Grand Narratives as Moe Elements

I have recently been reading through Azuma Hiroki’s Otaku: Japan’s Database Animals. In it, he puts forth the theory that a database has replaced the Grand Narratives of modernity. He’s dealing with a lot of theory on postmodernity that has a long history of discourse by other philosophers and theorists, but he sums up the basic ideas quite succinctly:

[In modernity] Various systems were consolidated for the purpose of organizing members of society into a unified whole: this movement was a precondition for the management of society. These systems became expressed, for instance, intellectually as the ideas of humanity and reason, politically as the nation-state and revolutionary ideologies, and economically as the primacy of production. Grand narrative is a general term for these systems… Modernity was ruled by the grand narrative. In contrast, in postmodernity the grand narratives break down and the cohesion of the social entirety rapidly weakens. (p.26)

Azuma’s contribution to the discussion is to propose that, rather than the Grand Narratives in the deep inner layer of meaning going away and only leaving the surface layer (individual works of literature or culture) with nothing to order them, they have rather been replaced by a “database” of “moe-elements” (moe yōso  pronounced moh-eh), or elements that evoke emotion (p.40).* Each surface work, therefore, is a combination of various elements in the database, which he calls a “grand non-narrative.” Importantly:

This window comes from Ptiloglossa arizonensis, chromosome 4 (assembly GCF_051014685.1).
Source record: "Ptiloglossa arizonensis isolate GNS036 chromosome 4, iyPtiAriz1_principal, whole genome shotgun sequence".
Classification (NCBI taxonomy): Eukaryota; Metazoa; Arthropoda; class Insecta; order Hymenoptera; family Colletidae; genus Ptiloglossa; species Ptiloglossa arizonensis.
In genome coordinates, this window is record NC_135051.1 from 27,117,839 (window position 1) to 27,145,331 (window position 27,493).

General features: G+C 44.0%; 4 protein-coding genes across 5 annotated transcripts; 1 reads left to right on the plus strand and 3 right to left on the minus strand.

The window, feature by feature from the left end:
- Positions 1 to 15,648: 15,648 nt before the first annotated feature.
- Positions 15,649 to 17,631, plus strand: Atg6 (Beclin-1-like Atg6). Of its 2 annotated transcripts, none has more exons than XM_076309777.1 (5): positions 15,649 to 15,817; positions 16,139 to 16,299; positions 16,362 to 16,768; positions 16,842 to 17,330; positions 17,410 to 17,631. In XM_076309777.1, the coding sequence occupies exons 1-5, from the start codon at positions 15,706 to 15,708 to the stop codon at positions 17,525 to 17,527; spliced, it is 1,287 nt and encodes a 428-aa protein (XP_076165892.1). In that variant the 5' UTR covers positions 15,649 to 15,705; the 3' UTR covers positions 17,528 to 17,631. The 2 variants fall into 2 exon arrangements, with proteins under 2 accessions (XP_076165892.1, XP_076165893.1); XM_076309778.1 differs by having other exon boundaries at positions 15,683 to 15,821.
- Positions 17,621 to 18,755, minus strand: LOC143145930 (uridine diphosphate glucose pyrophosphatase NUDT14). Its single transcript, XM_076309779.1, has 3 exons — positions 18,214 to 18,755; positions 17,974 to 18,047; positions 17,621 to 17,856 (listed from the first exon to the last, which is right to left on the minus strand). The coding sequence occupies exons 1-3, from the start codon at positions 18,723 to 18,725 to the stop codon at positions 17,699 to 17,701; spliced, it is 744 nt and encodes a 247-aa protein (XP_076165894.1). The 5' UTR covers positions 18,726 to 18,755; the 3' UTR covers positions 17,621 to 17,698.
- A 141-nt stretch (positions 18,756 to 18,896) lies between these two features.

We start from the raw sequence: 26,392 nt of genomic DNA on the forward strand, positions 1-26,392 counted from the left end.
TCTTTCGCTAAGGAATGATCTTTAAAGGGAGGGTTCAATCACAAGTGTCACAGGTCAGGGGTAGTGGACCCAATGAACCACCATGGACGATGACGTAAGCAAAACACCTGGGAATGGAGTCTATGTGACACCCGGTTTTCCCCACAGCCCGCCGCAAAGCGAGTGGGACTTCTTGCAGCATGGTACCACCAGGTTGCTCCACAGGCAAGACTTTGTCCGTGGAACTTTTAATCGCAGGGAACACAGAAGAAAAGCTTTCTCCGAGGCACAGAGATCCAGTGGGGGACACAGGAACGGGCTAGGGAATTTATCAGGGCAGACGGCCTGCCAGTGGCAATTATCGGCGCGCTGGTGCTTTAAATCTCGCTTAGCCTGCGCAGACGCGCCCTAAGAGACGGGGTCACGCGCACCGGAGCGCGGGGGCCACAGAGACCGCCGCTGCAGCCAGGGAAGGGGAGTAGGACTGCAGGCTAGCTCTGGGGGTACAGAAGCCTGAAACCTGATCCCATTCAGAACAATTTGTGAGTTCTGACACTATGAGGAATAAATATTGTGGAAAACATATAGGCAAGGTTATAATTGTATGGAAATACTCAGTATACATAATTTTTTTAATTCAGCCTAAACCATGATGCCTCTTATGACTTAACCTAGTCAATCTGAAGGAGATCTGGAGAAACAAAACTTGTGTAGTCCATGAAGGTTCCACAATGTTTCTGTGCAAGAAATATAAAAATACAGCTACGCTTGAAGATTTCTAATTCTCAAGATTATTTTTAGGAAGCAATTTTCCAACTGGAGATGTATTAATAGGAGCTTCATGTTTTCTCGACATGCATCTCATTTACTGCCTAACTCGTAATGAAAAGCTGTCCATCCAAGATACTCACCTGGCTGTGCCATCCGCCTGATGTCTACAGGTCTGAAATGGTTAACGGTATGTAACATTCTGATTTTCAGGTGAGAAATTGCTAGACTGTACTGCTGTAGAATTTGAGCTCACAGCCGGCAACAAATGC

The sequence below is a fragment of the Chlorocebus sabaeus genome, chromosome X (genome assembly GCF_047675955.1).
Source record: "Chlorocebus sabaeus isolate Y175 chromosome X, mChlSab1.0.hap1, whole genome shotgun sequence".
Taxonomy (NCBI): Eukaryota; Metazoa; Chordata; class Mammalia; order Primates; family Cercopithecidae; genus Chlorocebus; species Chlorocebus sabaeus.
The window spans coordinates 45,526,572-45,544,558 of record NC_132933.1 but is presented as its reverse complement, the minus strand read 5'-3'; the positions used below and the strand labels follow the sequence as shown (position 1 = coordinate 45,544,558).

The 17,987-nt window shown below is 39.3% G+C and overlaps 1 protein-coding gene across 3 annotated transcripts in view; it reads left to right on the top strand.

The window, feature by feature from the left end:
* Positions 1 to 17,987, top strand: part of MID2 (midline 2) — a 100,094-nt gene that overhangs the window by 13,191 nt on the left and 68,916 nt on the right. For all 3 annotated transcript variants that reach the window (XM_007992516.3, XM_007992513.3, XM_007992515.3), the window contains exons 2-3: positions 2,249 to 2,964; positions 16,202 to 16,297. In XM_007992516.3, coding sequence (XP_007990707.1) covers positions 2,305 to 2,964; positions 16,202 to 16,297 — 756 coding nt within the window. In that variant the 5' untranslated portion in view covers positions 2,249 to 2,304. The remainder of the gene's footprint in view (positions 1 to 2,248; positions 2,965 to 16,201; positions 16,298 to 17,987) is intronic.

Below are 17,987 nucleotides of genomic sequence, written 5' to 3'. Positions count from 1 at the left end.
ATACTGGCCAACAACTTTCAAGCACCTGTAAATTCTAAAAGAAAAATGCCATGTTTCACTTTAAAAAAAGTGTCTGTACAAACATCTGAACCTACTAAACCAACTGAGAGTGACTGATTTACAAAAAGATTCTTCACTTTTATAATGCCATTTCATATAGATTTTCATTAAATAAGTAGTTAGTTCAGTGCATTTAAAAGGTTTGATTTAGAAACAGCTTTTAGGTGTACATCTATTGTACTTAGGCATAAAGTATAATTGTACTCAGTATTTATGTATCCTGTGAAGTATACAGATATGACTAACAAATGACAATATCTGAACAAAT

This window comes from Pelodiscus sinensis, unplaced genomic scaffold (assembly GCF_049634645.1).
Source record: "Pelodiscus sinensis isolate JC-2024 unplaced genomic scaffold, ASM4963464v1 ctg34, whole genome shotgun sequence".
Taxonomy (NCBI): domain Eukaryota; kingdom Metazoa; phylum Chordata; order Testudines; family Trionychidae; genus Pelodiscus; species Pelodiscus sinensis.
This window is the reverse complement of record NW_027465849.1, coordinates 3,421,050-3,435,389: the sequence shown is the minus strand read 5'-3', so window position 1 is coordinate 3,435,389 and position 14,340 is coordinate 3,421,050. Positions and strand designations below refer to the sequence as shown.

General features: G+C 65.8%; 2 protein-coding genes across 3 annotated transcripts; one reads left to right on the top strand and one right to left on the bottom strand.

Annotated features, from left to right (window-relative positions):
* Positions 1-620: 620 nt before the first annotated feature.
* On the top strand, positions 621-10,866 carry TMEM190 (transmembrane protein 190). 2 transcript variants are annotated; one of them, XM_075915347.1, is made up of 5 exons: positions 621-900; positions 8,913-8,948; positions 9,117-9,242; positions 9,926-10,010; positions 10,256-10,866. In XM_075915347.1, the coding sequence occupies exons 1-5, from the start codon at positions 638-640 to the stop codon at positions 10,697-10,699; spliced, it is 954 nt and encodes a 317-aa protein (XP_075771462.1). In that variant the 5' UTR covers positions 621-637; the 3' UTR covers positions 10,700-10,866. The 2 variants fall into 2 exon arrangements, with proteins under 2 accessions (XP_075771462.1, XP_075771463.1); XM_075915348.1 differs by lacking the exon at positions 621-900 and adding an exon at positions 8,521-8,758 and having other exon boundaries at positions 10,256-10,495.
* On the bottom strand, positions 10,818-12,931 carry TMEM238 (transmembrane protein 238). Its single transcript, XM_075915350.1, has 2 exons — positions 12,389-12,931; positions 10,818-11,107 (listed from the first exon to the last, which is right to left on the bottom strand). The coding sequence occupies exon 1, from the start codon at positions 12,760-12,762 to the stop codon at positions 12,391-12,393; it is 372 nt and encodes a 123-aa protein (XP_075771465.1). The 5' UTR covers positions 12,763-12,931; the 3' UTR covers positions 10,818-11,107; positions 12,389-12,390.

The major difference between this double-layer structure [database] and the modern tree model is that, with the double-layer structure, the agency that determines the appearance that emerges on the surface outer layer resides on the surface itself rather than in the deep inner layer; i.e., it belongs on the side of the users who is doing the “reading up,” rather than with the hidden information itself. In the world of the modern tree model, the surface outer layer is determined by the deep inner layer, but in the world of the postmodern database model, the surface outer layer is not determined by the deep inner layer; the surface reveals different expressions at those numerous moments of “reading up.” (p.32)

I find this model quite apt and very interesting. Azuma is mainly exploring the Japanese “geek” (otaku) subculture, but I think this theory is broadly applicable. I can’t explain Azuma’s whole argument here, so read the book if you’re interested. What I want to do here is to propose one small addendum: rather than Grand Narratives simply being supplanted by the Grand Non-Narrative of the database, in postmodernity Grand Narratives themselves are incorporated into the database as moe-elements. In other words, the Grand Narratives that used to provide meaning and structure to the world (political ideologies, national identities, etc.) now no longer serve that function, but they are still around as elements that can evoke emotion in the database, and small narratives can pull them out of the database and combine them with other moe-elements to evoke emotions in narrative consumers.